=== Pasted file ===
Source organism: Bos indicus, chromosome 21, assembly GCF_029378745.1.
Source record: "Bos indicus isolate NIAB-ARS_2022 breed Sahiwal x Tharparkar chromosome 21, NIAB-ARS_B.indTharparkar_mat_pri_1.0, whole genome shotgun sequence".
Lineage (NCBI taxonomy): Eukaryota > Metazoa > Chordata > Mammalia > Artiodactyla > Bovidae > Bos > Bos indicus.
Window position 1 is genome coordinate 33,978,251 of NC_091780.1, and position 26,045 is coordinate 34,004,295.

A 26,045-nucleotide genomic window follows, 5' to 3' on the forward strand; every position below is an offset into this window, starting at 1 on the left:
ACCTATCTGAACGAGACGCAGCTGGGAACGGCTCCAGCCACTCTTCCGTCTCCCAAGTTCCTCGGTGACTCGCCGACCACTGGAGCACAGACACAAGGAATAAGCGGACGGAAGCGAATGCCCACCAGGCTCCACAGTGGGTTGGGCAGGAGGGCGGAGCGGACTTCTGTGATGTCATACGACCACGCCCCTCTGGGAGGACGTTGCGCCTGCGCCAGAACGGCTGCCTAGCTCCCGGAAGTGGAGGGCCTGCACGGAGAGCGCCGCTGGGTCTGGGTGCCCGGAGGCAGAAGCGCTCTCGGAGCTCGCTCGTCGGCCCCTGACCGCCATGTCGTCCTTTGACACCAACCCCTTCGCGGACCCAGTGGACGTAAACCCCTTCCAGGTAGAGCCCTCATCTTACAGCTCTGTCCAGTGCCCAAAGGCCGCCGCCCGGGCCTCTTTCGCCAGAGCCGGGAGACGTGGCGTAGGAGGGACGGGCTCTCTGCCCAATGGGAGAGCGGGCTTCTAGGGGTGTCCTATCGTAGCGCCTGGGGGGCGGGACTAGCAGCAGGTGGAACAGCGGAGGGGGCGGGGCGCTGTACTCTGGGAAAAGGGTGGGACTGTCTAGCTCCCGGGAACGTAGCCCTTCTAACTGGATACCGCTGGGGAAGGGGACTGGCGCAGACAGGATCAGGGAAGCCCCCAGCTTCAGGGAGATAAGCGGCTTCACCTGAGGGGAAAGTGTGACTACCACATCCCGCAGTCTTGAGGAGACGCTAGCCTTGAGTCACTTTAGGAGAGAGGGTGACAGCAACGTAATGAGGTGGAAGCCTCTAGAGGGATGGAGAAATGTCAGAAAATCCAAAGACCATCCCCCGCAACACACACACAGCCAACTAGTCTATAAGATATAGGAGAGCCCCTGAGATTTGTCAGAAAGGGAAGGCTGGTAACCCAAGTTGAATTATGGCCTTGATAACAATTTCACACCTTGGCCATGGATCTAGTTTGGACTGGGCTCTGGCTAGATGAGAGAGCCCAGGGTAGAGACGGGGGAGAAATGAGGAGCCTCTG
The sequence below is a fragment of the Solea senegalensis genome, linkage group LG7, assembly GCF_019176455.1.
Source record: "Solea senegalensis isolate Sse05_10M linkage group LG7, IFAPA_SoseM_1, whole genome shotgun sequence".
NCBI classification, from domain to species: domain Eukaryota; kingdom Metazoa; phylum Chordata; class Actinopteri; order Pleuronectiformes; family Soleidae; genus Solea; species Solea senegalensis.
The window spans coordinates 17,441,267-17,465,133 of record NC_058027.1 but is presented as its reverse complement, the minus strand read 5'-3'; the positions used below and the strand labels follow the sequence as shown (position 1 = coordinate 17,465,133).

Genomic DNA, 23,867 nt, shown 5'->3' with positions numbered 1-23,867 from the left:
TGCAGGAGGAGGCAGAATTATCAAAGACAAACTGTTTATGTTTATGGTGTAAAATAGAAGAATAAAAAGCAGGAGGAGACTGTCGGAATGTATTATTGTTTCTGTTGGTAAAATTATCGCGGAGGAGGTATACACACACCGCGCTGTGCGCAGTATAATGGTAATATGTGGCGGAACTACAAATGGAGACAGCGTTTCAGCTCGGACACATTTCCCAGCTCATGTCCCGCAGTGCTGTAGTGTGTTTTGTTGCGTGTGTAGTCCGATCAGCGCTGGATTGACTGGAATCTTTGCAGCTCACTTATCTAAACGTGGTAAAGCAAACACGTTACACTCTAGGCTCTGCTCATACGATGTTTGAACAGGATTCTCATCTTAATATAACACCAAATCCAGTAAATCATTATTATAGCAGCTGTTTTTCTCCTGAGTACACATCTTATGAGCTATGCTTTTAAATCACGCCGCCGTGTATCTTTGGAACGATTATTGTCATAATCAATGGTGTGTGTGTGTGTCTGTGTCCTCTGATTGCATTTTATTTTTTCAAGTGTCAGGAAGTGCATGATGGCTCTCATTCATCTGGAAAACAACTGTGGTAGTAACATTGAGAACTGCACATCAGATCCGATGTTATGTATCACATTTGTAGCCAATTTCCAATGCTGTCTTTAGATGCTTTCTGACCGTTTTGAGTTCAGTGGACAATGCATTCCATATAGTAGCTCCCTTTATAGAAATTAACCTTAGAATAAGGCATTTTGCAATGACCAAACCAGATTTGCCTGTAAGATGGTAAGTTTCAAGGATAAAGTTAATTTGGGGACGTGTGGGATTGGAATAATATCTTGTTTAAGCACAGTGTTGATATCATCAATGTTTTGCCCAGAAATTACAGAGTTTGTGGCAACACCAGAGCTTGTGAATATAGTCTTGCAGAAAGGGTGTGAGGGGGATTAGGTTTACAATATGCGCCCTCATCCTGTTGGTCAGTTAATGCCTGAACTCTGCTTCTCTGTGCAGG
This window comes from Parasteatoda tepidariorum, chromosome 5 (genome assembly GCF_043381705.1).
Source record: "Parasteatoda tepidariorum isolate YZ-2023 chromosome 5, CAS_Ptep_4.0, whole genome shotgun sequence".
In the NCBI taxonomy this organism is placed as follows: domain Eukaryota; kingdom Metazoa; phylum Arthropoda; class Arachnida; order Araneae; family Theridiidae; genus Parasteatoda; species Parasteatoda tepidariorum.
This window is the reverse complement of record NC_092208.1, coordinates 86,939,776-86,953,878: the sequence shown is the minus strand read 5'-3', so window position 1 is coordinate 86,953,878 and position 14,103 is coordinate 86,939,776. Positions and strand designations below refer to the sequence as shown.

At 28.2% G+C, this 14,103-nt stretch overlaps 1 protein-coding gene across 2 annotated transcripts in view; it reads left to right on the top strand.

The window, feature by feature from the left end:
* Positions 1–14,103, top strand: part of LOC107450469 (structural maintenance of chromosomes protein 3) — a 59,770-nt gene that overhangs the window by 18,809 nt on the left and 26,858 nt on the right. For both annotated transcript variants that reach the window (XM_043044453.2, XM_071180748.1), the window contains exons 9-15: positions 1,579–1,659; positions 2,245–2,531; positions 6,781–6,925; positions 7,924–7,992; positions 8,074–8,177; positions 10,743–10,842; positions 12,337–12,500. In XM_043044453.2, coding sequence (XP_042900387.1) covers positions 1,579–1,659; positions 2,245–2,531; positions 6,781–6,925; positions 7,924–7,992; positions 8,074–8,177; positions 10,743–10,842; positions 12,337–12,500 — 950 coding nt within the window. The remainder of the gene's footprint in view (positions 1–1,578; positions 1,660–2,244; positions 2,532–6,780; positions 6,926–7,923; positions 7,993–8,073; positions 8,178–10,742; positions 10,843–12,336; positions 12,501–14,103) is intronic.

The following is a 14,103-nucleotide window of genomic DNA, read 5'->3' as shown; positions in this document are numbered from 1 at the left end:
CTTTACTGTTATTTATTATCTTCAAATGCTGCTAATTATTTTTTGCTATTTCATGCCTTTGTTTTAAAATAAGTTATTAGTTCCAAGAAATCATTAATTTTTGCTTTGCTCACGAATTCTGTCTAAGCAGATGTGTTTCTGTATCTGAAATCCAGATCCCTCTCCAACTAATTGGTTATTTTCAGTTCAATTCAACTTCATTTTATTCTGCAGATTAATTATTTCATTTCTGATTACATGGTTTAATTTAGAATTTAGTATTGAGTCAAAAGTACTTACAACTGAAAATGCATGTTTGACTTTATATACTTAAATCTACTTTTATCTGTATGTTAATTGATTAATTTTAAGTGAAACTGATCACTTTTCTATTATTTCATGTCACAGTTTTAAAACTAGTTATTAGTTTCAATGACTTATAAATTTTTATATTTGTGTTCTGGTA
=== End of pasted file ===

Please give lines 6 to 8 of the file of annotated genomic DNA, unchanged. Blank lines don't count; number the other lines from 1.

ACCTATCTGAACGAGACGCAGCTGGGAACGGCTCCAGCCACTCTTCCGTCTCCCAAGTTCCTCGGTGACTCGCCGACCACTGGAGCACAGACACAAGGAATAAGCGGACGGAAGCGAATGCCCACCAGGCTCCACAGTGGGTTGGGCAGGAGGGCGGAGCGGACTTCTGTGATGTCATACGACCACGCCCCTCTGGGAGGACGTTGCGCCTGCGCCAGAACGGCTGCCTAGCTCCCGGAAGTGGAGGGCCTGCACGGAGAGCGCCGCTGGGTCTGGGTGCCCGGAGGCAGAAGCGCTCTCGGAGCTCGCTCGTCGGCCCCTGACCGCCATGTCGTCCTTTGACACCAACCCCTTCGCGGACCCAGTGGACGTAAACCCCTTCCAGGTAGAGCCCTCATCTTACAGCTCTGTCCAGTGCCCAAAGGCCGCCGCCCGGGCCTCTTTCGCCAGAGCCGGGAGACGTGGCGTAGGAGGGACGGGCTCTCTGCCCAATGGGAGAGCGGGCTTCTAGGGGTGTCCTATCGTAGCGCCTGGGGGGCGGGACTAGCAGCAGGTGGAACAGCGGAGGGGGCGGGGCGCTGTACTCTGGGAAAAGGGTGGGACTGTCTAGCTCCCGGGAACGTAGCCCTTCTAACTGGATACCGCTGGGGAAGGGGACTGGCGCAGACAGGATCAGGGAAGCCCCCAGCTTCAGGGAGATAAGCGGCTTCACCTGAGGGGAAAGTGTGACTACCACATCCCGCAGTCTTGAGGAGACGCTAGCCTTGAGTCACTTTAGGAGAGAGGGTGACAGCAACGTAATGAGGTGGAAGCCTCTAGAGGGATGGAGAAATGTCAGAAAATCCAAAGACCATCCCCCGCAACACACACACAGCCAACTAGTCTATAAGATATAGGAGAGCCCCTGAGATTTGTCAGAAAGGGAAGGCTGGTAACCCAAGTTGAATTATGGCCTTGATAACAATTTCACACCTTGGCCATGGATCTAGTTTGGACTGGGCTCTGGCTAGATGAGAGAGCCCAGGGTAGAGACGGGGGAGAAATGAGGAGCCTCTG
The sequence below is a fragment of the Solea senegalensis genome, linkage group LG7, assembly GCF_019176455.1.
Source record: "Solea senegalensis isolate Sse05_10M linkage group LG7, IFAPA_SoseM_1, whole genome shotgun sequence".